KPBS AIRDATE: December 6, 1995
Sledgehammer’s Peter Pan never really soars. That applies to both the character and the production. There are some wonderfully inventive moments, some terrifically creative ways of giving the illusion of flight, but there are also scenes in the almost three-hour evening that never get off the ground.
This is a pattern with director Scott Feldsher. He is wildly imaginative, sometimes too wildly. He can also be enormously self-indulgent. And frightfully adolescent. I suppose if there’s anyplace to totally gratify and satisfy one’s adolescent fantasies, “Peter Pan” is the play. But frankly, no matter what the vehicle, the same complaints apply.
It seems to me that Feldsher just doesn’t trust that he can reach an audience just as much through some semblance of believable emotion as by battering them with screaming and stamping, and all manner of puerile mayhem, including the inevitable pileup of bodies bumping and careening off the walls and each other. His Lost Boys are Six Stooges in Search of a Focus.
Mr. Darling is an immature, strident monstrosity. Tinker Bell is a jealous bitch. No wonder there wasn’t much believe-in-fairies clapping to revive her. Peter Pan is a white-haired, midriff-bared Sting who lives up to that moniker. He can be downright nasty, frequently petulant and generally uncaring about anyone else. Just like a boy…. He’s wallowing in a female abandonment crisis from which he cannot or will not extricate himself.
Okay, that said, let me tell you that there were many scenes and stage pictures that I really, really liked in this warped little “Pan.” First of all, the creative team is creme de la creme. Michelle Riel has designed another winner of a set, with the grown-up Wendy and her daughter Jane framed in a deep-perspective window, looking down on the action of the childhood adventure story Wendy is telling to Jane. York Kennedy’s sound, Jeff Ladman’s lighting, Cheryl Lindley’s costumes and Pea Hicks’ original music wrap the piece in an aptly eerie, irreverent, sexy, funny, funky atmosphere.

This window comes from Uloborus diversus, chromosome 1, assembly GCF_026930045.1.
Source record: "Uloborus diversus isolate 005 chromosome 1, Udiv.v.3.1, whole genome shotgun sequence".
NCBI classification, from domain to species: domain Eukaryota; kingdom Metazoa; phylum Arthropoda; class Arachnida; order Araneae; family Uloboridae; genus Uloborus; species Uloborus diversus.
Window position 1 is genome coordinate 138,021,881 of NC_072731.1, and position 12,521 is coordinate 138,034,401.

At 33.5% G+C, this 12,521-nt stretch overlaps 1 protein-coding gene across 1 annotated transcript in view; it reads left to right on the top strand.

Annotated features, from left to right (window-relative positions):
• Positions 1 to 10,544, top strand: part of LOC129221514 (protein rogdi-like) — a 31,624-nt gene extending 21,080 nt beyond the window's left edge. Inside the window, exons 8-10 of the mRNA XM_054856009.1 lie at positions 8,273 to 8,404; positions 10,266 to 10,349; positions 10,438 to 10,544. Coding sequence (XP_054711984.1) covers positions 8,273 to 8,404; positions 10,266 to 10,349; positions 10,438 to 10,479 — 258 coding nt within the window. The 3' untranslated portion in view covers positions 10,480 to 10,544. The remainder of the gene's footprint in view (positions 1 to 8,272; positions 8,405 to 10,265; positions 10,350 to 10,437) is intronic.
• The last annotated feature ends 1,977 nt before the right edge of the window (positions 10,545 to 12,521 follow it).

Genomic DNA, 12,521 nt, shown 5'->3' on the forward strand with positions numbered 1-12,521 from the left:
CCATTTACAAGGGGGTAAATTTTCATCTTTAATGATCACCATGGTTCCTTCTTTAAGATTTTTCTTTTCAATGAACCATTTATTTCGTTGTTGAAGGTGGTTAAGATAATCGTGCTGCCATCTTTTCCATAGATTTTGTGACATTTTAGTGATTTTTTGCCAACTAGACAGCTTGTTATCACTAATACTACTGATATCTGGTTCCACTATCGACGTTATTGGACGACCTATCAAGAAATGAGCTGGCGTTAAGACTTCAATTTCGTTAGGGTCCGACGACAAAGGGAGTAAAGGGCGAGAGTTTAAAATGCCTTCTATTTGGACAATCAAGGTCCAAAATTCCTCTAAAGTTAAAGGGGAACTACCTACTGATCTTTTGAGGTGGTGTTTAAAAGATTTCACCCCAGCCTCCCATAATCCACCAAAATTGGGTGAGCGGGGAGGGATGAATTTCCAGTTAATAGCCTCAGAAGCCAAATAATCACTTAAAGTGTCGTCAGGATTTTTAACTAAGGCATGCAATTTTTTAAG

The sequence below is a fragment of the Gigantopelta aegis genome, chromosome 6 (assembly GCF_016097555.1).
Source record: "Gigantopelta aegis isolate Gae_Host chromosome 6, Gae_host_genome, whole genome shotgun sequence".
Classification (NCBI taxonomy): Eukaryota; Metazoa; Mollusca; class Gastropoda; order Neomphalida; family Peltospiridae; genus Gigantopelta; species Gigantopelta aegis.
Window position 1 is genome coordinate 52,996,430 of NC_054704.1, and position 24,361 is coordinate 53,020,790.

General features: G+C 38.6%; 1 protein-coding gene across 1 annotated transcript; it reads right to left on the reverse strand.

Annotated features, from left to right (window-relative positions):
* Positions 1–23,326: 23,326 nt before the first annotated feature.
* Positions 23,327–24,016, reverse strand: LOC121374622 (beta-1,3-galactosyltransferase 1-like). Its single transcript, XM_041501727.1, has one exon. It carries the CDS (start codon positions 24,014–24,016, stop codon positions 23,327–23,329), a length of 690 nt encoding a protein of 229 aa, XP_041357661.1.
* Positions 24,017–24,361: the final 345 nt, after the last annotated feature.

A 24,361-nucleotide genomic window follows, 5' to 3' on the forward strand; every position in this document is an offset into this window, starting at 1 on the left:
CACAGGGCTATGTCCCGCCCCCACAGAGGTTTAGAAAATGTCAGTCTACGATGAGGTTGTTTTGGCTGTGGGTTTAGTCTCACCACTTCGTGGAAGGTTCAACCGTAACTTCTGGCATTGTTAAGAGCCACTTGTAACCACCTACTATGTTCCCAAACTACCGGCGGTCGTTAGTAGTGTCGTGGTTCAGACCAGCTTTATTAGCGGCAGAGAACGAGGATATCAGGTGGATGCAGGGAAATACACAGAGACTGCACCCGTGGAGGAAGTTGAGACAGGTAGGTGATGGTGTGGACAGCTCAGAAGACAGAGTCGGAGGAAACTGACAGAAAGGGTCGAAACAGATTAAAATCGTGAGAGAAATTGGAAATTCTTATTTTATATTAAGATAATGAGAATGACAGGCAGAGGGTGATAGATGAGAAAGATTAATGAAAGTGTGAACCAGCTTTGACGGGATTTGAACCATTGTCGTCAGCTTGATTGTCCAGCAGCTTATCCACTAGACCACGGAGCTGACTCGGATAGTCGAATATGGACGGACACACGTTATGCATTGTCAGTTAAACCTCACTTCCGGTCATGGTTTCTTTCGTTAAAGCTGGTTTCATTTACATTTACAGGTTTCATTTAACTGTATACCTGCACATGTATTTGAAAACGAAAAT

Sarah Golden has endearing and EarthMother moments as Wendy. And Michael Douglas Hummel has rock-star moves and charisma as Peter. They’re both at their best when they’re not shrieking. Gregory Clemens has a marvelous voice, costume and presence as the Crocodile, the narrator of the piece who uses J.M. Barrie’s lush stage directions to set each scene. Brian Salmon was born to be Captain Hook. He is so perfect you find yourself unabashedly panting for more of the villain. He is snide and arrogant, cultured and downright delicious.
I loved the use of shadows and the imaginative depiction of flying and fairies; hated the slap-shtick, stuttering and salacious humor; enjoyed the becalmed second act — a relief from the hyperactive, oversexed first act; and savored the opening and closing Tom Waits song, “I Don’t Wanna Grow Up.” All told, I like Sledge’s focused edginess a lot more than its rampageous sophomoric stunts. This “Peter Pan” isn’t for kids or traditionalists, but it’s… something to see.
I’m Pat Launer, KPBS radio.
©1995 Patté Productions Inc.